Last updated December 7th, 2020.

I am always looking for students to mentor—it’s one of the best parts of my job! If you’re interested in architecture and/or programming languages, take a look at the project ideas below. If any sound cool (or if you have ideas of your own) feel free to reach out to me at

I’m currently working with Andrew Liu, who helped me wrap up Bring Your Own Datatypes, and is now contributing heavily to Glenside. I’ve been lucky to mentor many other students in the past. While at Penn State, I worked with a team of motivated undergrads:

  • Nelson Troncoso Aldas (pursuing PhD at PSU as of 2020)
  • Christopher Pratt (pursuing Bachelor’s at PSU as of 2020)
  • David de Matheu (working at Microsoft as of 2020)
  • Tom Kawchak (working at Microsoft as of 2020)

We worked on developing a haptic glove and computer vision system for the visually impaired. Working with this team remains one of my fondest research memories, and it’s been awesome to see us all go on to do great things! (Not to mention, it’s been cool to have some of them also move to Seattle!)

Read the Glenside README and check out the Glenside issues list to see if there’s anything you want to contribute to. This is currently my main project, so you can also just reach out to me for potential ideas!

An Exploration of Custom Datatypes in Deep Learning

One-liner: Using a framework which I built on top of the deep learning compiler TVM, conduct a thorough investigation of how custom numeric datatypes (alternatives to float and double) affect deep learning workloads.

From fall 2018 to spring 2020, I worked on TVM, which is a compiler for deep learning workloads. TVM takes in a high-level deep learning program (written, e.g., in Tensorflow), converts the program to TVM’s own internal representation, does optimizations over the program, and compiles it down to machine code. Onto TVM, I added a framework that allows people to explore new datatypes—alternatives to the 32-bit float and 64-bit double types that we are so used to. (bfloat16 and posits are great examples!) I ran a small experiment with this new framework, in which I trained models in float32 and then converted their trained weights to various new datatypes to examine whether they’d retain their trained accuracy. (It’s okay if you don’t understand any of this jargon!)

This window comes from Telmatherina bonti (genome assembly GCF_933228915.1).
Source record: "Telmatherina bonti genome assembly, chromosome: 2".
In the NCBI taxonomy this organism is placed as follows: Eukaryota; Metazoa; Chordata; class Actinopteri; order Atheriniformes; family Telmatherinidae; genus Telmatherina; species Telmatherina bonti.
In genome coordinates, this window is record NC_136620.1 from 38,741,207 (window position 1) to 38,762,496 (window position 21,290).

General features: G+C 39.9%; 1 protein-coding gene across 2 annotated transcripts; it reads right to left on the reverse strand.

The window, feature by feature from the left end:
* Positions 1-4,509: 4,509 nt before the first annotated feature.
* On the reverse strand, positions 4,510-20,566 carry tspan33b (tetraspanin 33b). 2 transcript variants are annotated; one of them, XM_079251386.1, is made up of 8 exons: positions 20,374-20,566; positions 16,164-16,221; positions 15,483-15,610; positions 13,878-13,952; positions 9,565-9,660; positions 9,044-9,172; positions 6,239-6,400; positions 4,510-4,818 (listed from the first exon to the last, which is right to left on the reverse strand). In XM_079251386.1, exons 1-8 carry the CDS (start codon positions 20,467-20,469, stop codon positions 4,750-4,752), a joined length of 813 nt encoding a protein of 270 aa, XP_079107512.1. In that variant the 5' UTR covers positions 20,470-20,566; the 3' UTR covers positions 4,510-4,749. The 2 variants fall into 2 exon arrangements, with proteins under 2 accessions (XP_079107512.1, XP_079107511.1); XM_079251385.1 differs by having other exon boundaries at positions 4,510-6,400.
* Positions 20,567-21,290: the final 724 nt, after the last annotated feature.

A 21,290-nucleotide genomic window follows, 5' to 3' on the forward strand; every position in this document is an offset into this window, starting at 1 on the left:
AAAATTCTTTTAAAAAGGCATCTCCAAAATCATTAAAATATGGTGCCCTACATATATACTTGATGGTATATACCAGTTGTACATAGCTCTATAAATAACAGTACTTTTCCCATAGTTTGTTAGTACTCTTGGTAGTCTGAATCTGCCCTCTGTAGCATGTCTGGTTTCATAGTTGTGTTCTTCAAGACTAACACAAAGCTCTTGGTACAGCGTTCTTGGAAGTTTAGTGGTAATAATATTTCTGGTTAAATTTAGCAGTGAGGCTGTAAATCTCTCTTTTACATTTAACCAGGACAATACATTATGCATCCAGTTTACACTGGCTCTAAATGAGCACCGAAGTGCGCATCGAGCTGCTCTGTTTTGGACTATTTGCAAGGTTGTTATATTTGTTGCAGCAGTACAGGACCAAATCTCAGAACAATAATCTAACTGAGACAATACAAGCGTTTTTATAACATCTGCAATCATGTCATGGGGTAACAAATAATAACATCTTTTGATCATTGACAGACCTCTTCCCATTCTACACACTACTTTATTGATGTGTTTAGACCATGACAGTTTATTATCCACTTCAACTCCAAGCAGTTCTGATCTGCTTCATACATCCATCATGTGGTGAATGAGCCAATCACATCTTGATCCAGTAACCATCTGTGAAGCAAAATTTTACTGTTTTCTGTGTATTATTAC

I moved on to a new project after finishing my qualifying exams, and have been looking for someone who could lead an effort to turn this into a paper!

This could mean:

  • Figuring out how to train with custom datatypes
  • Developing a “quantization” scheme to quantize from float32 to smaller custom datatypes (e.g. 8-bit posits)
  • Exploring whether using different datatypes in different layers of a workload would ever be beneficial
  • Developing a system for automatically choosing datatypes for a workload (based on power, performance, model accuracy targets)

No specific experience necessary. Familiarity with C++ and Python would be helpful!